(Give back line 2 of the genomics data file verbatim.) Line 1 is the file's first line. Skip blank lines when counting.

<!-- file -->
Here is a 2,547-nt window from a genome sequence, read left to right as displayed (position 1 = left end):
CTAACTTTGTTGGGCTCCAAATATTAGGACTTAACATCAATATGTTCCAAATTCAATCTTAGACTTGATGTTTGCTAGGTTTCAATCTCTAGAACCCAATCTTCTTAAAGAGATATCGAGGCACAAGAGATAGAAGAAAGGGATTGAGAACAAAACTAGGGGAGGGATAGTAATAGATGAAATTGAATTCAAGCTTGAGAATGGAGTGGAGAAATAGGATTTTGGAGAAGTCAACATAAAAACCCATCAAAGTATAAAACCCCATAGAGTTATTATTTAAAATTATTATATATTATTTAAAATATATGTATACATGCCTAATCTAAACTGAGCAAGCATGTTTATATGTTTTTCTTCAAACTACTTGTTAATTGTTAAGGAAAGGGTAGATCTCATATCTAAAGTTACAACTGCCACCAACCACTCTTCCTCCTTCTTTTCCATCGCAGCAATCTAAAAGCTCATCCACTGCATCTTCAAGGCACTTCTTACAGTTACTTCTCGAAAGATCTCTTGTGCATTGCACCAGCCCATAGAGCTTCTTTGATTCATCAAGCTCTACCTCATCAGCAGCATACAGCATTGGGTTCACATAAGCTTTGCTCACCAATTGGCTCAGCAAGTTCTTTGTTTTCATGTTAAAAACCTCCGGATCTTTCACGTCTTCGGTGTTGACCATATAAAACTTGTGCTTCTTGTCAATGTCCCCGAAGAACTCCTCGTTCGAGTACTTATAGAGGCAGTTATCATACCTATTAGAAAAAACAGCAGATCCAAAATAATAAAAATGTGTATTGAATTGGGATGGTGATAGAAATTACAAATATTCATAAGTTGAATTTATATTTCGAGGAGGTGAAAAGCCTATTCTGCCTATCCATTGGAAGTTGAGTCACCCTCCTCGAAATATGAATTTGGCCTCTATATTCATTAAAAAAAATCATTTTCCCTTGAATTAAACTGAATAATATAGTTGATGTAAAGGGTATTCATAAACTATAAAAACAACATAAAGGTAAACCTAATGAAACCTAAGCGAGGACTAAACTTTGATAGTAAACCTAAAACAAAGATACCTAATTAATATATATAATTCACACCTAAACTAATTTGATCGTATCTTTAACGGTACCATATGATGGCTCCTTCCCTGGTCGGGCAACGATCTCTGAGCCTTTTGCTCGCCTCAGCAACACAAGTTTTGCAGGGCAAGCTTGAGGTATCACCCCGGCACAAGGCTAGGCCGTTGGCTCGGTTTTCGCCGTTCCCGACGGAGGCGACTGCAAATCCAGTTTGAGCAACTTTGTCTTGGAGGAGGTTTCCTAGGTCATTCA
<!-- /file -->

CTAACTTTGTTGGGCTCCAAATATTAGGACTTAACATCAATATGTTCCAAATTCAATCTTAGACTTGATGTTTGCTAGGTTTCAATCTCTAGAACCCAATCTTCTTAAAGAGATATCGAGGCACAAGAGATAGAAGAAAGGGATTGAGAACAAAACTAGGGGAGGGATAGTAATAGATGAAATTGAATTCAAGCTTGAGAATGGAGTGGAGAAATAGGATTTTGGAGAAGTCAACATAAAAACCCATCAAAGTATAAAACCCCATAGAGTTATTATTTAAAATTATTATATATTATTTAAAATATATGTATACATGCCTAATCTAAACTGAGCAAGCATGTTTATATGTTTTTCTTCAAACTACTTGTTAATTGTTAAGGAAAGGGTAGATCTCATATCTAAAGTTACAACTGCCACCAACCACTCTTCCTCCTTCTTTTCCATCGCAGCAATCTAAAAGCTCATCCACTGCATCTTCAAGGCACTTCTTACAGTTACTTCTCGAAAGATCTCTTGTGCATTGCACCAGCCCATAGAGCTTCTTTGATTCATCAAGCTCTACCTCATCAGCAGCATACAGCATTGGGTTCACATAAGCTTTGCTCACCAATTGGCTCAGCAAGTTCTTTGTTTTCATGTTAAAAACCTCCGGATCTTTCACGTCTTCGGTGTTGACCATATAAAACTTGTGCTTCTTGTCAATGTCCCCGAAGAACTCCTCGTTCGAGTACTTATAGAGGCAGTTATCATACCTATTAGAAAAAACAGCAGATCCAAAATAATAAAAATGTGTATTGAATTGGGATGGTGATAGAAATTACAAATATTCATAAGTTGAATTTATATTTCGAGGAGGTGAAAAGCCTATTCTGCCTATCCATTGGAAGTTGAGTCACCCTCCTCGAAATATGAATTTGGCCTCTATATTCATTAAAAAAAATCATTTTCCCTTGAATTAAACTGAATAATATAGTTGATGTAAAGGGTATTCATAAACTATAAAAACAACATAAAGGTAAACCTAATGAAACCTAAGCGAGGACTAAACTTTGATAGTAAACCTAAAACAAAGATACCTAATTAATATATATAATTCACACCTAAACTAATTTGATCGTATCTTTAACGGTACCATATGATGGCTCCTTCCCTGGTCGGGCAACGATCTCTGAGCCTTTTGCTCGCCTCAGCAACACAAGTTTTGCAGGGCAAGCTTGAGGTATCACCCCGGCACAAGGCTAGGCCGTTGGCTCGGTTTTCGCCGTTCCCGACGGAGGCGACTGCAAATCCAGTTTGAGCAACTTTGTCTTGGAGGAGGTTTCCTAGGTCATTCA